This jacket will be used when stopping or resting during the climb, times when you get chilly or if it is very cold on the summit day.
The idea is you have a super warm jacket, that is compressed very small into your pack. When you get cold, you pull it out put it on top of all of your other layers to keep you happy. Then when you start moving again or do not need it, you put it back it in the stuff sack and keep on keeping on.
Qualities include, very warm, very compressible
Pair liner gloves
Thin wool or polypropylene
Pair warm gloves
Fleece or wool
Shell gloves Modular expedition shell mitts OR Pro Mitts.
Select a model with a strap to your wrist so that you do not lose your mittens in high winds. (Optional for trekkers)
Warm hat Wool or synthetic that cover your ears
I think a good beanie or warm hat I use for running should work here.
Need to confirm this will go under your climbing helmet.
Balaclava or buff
Mountain Madness sent out a cool one of these, so I have it covered
Not sure about this one.
What should it look like? What Qualities to look for?
Shade hat or baseball cap
I have several of these, I think I will probably bring one of the ones I run in. They are lighter weight and do not get as heavy and soaked in sweat.
Supportive hiking boots
I have a pair of books I have used for backpacking and hiking on the application trail, I think these should work well. They are 10 Years old but should still have lots of life left in them.
(OPTIONAL, but strongly encouraged)
This is also listed under climbing gear.
Lower Body Clothes
Nylon pants (1 Pair)
Good for trekking or around camp
I think I will use the Patagonia running pants that I have used for the past couple year.
Liner socks (2 Pairs)
Polypropylene or Capilene
Heavy wool/synthetic socks (3 Pairs)
Check boot fit with liner and wool socks on
Make sure to check the sizing in the hiking boots and in Mountaineering boots.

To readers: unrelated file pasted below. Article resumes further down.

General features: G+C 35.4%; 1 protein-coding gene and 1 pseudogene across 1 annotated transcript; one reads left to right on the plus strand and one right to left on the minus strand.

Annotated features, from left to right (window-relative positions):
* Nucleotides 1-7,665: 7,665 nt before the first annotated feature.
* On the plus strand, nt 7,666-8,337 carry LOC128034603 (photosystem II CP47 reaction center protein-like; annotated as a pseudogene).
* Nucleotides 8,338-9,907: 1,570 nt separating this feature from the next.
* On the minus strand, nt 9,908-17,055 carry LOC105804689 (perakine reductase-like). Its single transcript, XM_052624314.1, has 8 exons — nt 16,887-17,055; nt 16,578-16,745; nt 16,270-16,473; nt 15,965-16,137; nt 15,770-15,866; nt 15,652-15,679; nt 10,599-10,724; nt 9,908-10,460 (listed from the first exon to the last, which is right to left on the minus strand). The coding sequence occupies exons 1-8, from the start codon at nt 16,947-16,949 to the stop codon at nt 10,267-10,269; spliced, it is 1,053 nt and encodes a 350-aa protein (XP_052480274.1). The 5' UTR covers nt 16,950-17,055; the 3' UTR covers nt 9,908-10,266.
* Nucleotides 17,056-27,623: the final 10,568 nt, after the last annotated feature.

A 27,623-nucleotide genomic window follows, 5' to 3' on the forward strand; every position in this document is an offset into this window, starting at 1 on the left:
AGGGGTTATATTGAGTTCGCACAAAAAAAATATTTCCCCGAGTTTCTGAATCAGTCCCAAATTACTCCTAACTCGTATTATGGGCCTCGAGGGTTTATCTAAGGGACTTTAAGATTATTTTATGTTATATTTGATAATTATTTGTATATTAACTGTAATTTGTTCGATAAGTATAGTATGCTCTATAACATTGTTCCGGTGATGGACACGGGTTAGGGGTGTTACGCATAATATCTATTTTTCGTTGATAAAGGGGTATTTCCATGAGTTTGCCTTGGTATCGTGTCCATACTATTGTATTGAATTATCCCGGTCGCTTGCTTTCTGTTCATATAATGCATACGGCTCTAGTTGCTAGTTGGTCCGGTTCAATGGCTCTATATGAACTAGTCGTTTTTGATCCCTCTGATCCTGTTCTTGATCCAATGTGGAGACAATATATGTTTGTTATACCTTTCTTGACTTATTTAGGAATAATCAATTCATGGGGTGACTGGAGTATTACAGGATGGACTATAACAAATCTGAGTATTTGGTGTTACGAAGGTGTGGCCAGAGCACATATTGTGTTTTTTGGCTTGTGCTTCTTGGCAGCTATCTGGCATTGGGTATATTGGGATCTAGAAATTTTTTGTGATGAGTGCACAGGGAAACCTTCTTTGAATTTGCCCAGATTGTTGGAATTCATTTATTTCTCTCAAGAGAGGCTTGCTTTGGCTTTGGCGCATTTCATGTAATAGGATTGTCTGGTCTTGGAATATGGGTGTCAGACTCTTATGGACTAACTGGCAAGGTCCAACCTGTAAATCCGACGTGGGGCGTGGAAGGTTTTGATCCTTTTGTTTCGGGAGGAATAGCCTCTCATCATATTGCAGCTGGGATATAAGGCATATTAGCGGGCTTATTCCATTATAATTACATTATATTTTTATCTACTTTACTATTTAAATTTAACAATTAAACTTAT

I am pretty sure these socks will be worn while trekking and climbing.
Lightweight long underwear (2 Pairs)
Polypropylene or Capilene
Softshell pants (1 Pair)
Nylon or Running shorts (1 Pair)
or other quick-drying types, not cotton!
I should have these covered, I have some that have a longer liner, I think these will be good bring
Hardshell pants (1 Pair)
Waterproof/breathable with full side zips, Gore-Tex or equivalent is best.
Make sure they will fit over plastic boots. (e.g. OR Crocodiles or equivalent)
I think I have a pair of these in the basement. Will need to check
for evenings and vehicle transit times.
I will use one of my older pair of running shoes
I think I will bring my Vann’s Slides. The should work well since they can be worn with and without socks.
lightweight as possible with about 34-50 liter capacity
Large duffle bag
(7,500+ cu. in.) for gear, include a small padlock
Small Duffel Bag
for leaving extra gear at the hotel
Rated to at least 10-20o F. Line the stuff sack w/ plastic bag
is NOT required. A therma-rest pad for extra comfort is optional.
100% UV protection with side shields and a hard-sided storage case (i.e. Julbo orCebe)*
Looking into these, Jublo seems to be the way to go
What about prescription lenses, what about progressive lenses
Personal first aid kit
At least SPF 20, 2 sticks. A string taped to the stick is helpful, to hang around your neck
At least SPF 40
How much should you bring, what are some good ways to pack the sunscreen light
Thinking of using the Nathan one that I use for running, it is charged by USB
Just not sure if it will run long enough
2 Water bottles
1 liter wide-mouth Nalgene and 1 bottle holster, or
With drinking tube and 1 Nalgene bottle
OPTIONAL. Basic cups for hot drinks will be provided.
Small Swiss-Army type
Iodine tablets or Polar-pure crystals
Be sure to include toilet paper stored in a plastic bag
3-4 Large plastic bags
For keeping miscellaneous gear dry
Nylon stuff sacks
For food and gear storage (OR has a good selection); large Ziplocs are also useful
1 Small stainless steel thermos (optional)
Favorite snack foods
No more than 2 pounds!
Paperback books, cards, music player, etc.
(Optional. For viewing the route from the lower camps.)
(Optional. 1 lightweight point & shoot on the mountain,
1 large SLR types for the trek in and base camp.)
Fanny pack or wallet
Not sure the best way to keep all the super important travel docs together
for travel documents, money & passport
Passport and passport photos
I will have my Passport
This will be on my phone, I will also print a copy out for the return trip